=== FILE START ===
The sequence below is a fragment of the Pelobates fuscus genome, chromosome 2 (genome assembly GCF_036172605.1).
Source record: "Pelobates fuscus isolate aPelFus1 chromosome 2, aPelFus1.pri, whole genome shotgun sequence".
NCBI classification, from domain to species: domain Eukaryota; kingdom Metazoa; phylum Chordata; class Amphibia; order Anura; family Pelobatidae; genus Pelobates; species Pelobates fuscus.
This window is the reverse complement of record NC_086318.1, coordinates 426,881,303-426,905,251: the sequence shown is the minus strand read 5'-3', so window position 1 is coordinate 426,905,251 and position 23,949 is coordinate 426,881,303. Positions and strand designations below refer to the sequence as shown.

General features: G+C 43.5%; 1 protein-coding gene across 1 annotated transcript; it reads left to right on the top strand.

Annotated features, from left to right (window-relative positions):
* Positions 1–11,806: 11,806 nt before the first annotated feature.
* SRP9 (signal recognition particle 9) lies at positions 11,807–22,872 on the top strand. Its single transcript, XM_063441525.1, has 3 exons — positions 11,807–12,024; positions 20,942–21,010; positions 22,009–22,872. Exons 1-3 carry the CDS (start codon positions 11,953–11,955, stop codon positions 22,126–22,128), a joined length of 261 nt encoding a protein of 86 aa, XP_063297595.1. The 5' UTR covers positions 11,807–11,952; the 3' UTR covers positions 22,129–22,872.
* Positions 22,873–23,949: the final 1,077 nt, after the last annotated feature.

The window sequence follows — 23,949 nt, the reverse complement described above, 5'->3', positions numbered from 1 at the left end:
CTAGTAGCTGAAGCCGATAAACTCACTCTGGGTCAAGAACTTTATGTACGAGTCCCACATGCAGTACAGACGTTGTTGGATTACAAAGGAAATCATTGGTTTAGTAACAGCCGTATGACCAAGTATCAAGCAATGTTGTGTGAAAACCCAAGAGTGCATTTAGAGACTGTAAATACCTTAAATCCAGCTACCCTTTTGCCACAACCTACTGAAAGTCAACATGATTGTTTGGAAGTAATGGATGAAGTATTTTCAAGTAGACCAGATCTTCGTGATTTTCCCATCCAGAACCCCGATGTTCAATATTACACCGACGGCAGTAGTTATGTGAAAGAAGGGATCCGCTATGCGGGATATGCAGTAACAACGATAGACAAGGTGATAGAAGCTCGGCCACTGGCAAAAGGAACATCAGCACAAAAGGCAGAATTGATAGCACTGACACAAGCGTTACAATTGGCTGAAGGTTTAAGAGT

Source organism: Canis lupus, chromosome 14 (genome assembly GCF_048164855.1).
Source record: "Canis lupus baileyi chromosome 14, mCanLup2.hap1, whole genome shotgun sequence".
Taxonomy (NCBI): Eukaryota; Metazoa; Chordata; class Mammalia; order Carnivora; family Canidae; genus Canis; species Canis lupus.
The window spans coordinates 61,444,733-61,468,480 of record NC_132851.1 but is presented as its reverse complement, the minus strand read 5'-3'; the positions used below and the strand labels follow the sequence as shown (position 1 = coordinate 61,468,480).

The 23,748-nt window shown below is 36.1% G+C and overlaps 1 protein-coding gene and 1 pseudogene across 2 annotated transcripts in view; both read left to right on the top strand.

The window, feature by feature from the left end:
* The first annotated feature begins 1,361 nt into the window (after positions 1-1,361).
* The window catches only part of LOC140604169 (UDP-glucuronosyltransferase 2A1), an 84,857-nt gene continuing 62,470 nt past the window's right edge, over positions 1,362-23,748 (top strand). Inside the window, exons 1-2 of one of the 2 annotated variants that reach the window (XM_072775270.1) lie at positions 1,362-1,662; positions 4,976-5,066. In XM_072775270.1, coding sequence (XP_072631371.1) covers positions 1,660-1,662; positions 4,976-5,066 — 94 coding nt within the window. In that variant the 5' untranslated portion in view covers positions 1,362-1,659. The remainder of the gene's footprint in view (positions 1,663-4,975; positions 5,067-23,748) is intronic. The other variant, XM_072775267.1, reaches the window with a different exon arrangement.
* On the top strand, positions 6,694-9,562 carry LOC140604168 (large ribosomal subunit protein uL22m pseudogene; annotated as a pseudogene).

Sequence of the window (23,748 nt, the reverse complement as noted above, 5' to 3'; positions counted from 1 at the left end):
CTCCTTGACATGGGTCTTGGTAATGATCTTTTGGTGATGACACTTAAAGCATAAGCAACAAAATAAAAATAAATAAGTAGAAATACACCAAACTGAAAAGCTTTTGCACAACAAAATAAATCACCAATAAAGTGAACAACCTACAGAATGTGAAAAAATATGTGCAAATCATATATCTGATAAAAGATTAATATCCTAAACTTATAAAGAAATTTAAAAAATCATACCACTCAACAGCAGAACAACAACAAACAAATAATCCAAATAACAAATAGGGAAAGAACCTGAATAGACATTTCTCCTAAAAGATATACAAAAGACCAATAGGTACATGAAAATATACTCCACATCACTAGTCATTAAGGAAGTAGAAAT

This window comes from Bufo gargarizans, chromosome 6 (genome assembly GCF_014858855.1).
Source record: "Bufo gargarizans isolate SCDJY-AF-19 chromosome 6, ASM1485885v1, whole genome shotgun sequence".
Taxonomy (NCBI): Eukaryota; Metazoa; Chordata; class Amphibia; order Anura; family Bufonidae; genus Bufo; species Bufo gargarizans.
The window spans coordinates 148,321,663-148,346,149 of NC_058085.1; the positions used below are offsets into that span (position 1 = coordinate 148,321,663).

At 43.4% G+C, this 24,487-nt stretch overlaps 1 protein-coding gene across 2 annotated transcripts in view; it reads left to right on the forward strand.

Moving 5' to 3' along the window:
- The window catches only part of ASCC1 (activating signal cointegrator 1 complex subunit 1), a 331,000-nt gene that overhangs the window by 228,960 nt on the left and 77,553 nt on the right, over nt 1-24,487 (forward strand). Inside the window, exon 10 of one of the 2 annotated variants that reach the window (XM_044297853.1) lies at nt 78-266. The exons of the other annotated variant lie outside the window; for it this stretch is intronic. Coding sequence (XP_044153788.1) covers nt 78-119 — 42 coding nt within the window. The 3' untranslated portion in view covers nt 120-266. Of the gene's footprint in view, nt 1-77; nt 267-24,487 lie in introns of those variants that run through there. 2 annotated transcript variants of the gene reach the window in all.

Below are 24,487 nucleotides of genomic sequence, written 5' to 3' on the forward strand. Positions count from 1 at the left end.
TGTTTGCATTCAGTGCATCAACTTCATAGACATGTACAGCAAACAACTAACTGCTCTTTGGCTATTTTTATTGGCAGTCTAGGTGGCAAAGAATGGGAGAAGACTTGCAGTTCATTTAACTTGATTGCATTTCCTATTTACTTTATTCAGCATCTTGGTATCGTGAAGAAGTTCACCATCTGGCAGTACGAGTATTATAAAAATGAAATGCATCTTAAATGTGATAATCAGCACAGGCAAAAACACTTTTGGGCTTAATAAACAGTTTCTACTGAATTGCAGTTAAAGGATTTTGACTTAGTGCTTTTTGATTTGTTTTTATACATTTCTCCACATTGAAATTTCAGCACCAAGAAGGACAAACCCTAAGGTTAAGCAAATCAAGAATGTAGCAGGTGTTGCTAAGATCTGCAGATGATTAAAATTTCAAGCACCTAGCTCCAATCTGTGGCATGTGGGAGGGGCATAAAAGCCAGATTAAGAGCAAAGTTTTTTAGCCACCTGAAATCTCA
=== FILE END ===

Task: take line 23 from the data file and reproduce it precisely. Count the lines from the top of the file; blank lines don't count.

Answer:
This window comes from Bufo gargarizans, chromosome 6 (genome assembly GCF_014858855.1).